Typing a couple of lines in the shell will reveal if the hard work done up to this moment was worth it ;)
If everything goes fine the Raspberry should be able to access the RTC through the I2C interface and read the time stored on it. It should be set around year 2000 or even before.
$ echo ds1307 0x68 > /sys/class/i2c-adapter/i2c-1/new_device
$ hwclock -r
If you've made it so far, congratulations!
Now the hardware clock (RTC) should be synchronized with system clock. If the Pi was connected to the Internet since boot, it should be as easy as running
Else read the man page to find out how to set it manually.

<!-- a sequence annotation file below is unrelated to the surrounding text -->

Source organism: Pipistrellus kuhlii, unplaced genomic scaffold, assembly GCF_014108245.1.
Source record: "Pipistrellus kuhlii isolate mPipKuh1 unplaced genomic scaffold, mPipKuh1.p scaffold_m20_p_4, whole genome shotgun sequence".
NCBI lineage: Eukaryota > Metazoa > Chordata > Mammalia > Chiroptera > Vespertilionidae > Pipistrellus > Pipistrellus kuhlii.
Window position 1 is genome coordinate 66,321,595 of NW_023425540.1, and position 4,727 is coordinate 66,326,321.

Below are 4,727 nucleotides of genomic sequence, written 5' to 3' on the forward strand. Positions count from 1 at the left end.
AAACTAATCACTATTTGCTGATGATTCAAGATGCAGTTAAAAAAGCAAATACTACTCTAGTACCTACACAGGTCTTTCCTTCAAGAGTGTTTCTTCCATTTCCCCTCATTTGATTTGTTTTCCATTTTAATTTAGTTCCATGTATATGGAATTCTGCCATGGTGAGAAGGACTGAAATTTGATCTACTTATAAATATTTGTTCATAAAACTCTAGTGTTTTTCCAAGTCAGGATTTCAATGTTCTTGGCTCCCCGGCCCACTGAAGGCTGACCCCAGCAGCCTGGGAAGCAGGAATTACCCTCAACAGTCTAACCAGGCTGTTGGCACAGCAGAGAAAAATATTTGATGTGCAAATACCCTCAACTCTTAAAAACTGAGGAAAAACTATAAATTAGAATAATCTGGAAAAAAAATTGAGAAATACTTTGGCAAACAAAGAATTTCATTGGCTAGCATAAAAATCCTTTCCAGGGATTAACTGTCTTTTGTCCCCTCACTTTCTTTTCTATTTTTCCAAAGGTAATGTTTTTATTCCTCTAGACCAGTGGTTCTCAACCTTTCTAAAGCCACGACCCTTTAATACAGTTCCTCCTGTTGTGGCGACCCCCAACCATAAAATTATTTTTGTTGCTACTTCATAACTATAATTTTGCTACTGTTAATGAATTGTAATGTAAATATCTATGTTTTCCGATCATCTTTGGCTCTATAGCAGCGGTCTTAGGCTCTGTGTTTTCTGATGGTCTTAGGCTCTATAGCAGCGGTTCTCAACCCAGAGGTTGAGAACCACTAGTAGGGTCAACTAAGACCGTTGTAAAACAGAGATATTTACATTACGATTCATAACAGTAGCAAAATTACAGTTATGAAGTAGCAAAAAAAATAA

I wanted to achieve a behavior similar to a personal computer, where RTC time is loaded immediately at boot by the kernel. Unfortunately Arch Linux ARM for raspberry doesn't provide Real Time Clock support already built into the Kernel, since a stock RPi does not come with one preinstalled.
The cleanest solution would be recompiling the kernel with static RTC support. A good article explaining this can be found here at lemoneerlabs.com.
Another possibility is reading the clock and setting time from user space, and that's what I did, inspired by laziness :D
Well, laziness apart, I picked it because I didn't want to interfere with kernel updates and have to recompile it manually in the future.
Now you have to mess a bit with systemd services:
Create and enable rtc-init systemd service:
write in /etc/systemd/system/ a rtc-init.service file containing the following lines
Then add in /usr/lib/systemd/scripts/ an rtc-setup shell script like this
Description=RTC Clock Setup and Time Sync